This 23-year-old serial entrepreneur has built a tourist taxi aggregator for the NortheastVallabh Rao
Gangtok-based startup NE Taxi is a tourist taxi aggregator with a presence in 60 cities and towns in Northeast India. NE Taxi has also partnered with Impulse to curb human trafficking.
One of the challenges a traveller faces while trying to explore India is the lack of availability of transparent, convenient modes of transport. Getting a taxi involves haggling and talking to multiple vendors in the hope of getting the best value for your money. Gangtok-based startup NE Taxi is an app that aggregates tourist taxis to make it easier for travellers to find rides.
Hailing from Gangtok, Rewaj Chettri started NE Taxi as a tour guide company in 2013, North-East Tour Guide, from his dorm room in his second year of college. However, on realising that most people visiting the region just depend on their taxi drivers to show them the sights, they changed the business model and rebranded themselves as a transportation company for tourists.
Passionate about entrepreneurship, Rewaj, who has done his BSc in forestry, has been part of more than 20 startups including music app Cisum, hyperlocal laundry service Washer, delivery service Chitto, micro-investment, promotion, branding and accounting firm Sikkim Ventures, and photography platform Go Sikkim.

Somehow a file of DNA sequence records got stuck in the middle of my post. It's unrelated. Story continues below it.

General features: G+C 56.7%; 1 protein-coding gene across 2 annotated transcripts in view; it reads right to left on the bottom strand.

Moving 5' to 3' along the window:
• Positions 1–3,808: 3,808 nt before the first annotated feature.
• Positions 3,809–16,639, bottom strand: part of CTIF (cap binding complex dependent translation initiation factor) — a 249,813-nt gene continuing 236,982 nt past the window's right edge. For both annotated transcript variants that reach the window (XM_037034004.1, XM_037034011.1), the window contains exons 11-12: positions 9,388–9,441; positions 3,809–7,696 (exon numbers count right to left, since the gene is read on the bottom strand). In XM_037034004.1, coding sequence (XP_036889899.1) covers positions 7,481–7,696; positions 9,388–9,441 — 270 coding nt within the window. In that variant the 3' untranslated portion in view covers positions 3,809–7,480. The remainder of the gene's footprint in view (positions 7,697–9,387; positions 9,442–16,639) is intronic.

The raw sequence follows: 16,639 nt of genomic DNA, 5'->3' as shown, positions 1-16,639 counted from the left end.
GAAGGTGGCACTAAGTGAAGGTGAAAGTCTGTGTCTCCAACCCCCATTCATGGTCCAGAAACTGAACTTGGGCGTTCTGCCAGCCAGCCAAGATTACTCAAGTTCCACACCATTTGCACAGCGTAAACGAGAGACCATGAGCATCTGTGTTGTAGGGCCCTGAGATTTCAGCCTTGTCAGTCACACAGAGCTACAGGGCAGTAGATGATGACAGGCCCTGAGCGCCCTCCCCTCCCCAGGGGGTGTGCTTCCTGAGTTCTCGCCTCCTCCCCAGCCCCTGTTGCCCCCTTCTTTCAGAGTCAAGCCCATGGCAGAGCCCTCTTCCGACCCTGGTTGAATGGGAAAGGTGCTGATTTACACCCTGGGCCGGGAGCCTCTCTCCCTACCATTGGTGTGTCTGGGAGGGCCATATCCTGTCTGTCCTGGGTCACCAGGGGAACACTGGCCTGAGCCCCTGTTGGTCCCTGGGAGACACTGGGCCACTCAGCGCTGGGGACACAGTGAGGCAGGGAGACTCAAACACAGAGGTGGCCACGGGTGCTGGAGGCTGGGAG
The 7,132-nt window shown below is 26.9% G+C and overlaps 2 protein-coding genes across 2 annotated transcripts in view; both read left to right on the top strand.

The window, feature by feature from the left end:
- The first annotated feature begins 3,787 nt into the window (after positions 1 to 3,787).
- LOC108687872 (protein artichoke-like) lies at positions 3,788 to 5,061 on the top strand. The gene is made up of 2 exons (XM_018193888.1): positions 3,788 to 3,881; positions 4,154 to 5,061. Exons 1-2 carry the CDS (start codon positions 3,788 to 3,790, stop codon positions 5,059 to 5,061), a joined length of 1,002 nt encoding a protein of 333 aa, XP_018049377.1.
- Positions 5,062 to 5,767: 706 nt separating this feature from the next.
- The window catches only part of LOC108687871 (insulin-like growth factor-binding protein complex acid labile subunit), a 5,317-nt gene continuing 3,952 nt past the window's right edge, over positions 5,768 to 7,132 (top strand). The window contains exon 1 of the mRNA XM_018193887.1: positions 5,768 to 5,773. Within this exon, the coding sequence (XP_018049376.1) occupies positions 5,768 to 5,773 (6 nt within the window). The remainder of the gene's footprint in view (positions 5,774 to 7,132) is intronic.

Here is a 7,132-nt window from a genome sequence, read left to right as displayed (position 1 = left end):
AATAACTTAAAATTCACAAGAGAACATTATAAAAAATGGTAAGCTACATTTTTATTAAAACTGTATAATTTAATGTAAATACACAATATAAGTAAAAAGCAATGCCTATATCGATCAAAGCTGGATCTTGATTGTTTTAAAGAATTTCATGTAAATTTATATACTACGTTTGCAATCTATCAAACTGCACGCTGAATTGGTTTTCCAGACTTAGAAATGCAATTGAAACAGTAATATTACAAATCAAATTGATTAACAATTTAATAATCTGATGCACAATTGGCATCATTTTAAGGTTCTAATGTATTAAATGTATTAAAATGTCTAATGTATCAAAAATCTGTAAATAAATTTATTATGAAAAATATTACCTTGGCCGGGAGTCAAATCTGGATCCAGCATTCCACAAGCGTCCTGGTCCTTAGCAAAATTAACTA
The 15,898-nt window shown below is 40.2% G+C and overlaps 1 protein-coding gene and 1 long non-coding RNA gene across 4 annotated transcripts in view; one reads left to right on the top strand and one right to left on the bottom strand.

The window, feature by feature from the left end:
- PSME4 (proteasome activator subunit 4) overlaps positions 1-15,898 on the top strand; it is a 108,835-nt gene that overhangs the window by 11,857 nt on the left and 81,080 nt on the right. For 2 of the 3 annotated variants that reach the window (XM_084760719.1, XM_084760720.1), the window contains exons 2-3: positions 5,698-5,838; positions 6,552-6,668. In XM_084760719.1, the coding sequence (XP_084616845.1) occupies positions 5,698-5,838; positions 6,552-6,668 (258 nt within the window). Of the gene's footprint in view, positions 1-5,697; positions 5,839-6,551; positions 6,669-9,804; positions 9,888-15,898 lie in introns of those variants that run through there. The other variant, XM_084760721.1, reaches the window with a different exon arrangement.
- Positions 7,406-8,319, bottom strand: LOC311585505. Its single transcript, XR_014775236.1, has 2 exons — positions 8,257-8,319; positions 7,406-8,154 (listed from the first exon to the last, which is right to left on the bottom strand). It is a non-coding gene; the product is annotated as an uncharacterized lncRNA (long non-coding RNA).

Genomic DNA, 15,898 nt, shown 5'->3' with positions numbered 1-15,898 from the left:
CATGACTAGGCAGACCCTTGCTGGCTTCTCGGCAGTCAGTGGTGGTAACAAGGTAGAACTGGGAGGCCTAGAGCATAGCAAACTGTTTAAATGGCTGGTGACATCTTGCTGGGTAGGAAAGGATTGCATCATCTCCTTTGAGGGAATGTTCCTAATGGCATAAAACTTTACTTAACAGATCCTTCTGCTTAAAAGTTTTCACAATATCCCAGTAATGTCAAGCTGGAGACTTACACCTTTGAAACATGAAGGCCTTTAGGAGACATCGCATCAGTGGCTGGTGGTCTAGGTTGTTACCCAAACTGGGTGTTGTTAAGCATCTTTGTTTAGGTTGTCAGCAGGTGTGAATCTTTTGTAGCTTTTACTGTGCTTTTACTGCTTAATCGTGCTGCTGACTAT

Rewaj also runs an NGO, Startup Harbour, which focuses on building the entrepreneurial ecosystem in Sikkim and Arunachal Pradesh. Aimed at addressing the problems startups in the region face, it has been modelled as a knowledge-sharing community where members discuss relevant issues in monthly meetups. Members of the community also collaborate amongst themselves. Startup Harbour also organises a course called masterclass for entrepreneurs in collaboration with the IEF Foundation.
NE Taxi currently provides three kinds of services — outstation, sightseeing, and travel packages. Tourists can book outstation taxis in two variants — reserved and shared (called NEShare). Using the sightseeing option, tourists choose places of interest while booking the taxi. As part of travel packages, NE Taxi provides cabs that stay with the tourists during their days of travel in a particular region. Rewaj says the biggest struggle for the startup was to create a new market for car rental-only tours instead of hotel and accommodation tours, which are more prevalent. Convincing and training taxi drivers in innovative formats like shared taxis was also a challenge.
NE Taxi has also partnered with Meghalaya-based NGO Impulse to curb human trafficking, which affects many young girls and women from the Northeast. As part of the partnership, if a driver gets suspicious that the travellers are being trafficked by agents, he can use the app’s SOS feature, which will alert the nearest police station.
The startup, which claims to have a fleet of over 800 vehicles from all over the Northeast, says it has catered to more than 15,000 customers. India’s biggest taxi aggregators, Ola and Uber, operate in a few big cities, while NE Taxi claims to have taxis in 60 destinations in the Northeast. The startup has a team of 31 people in their core team and branches.
NE Taxi uses online marketing to reach out to new clients, as well as B2B partnerships with other travel providers. They are also targeting local consumers by giving franchises to local travel agents for outstation reserved and shared travel. NE Taxi gets a commission of 20 percent per booking.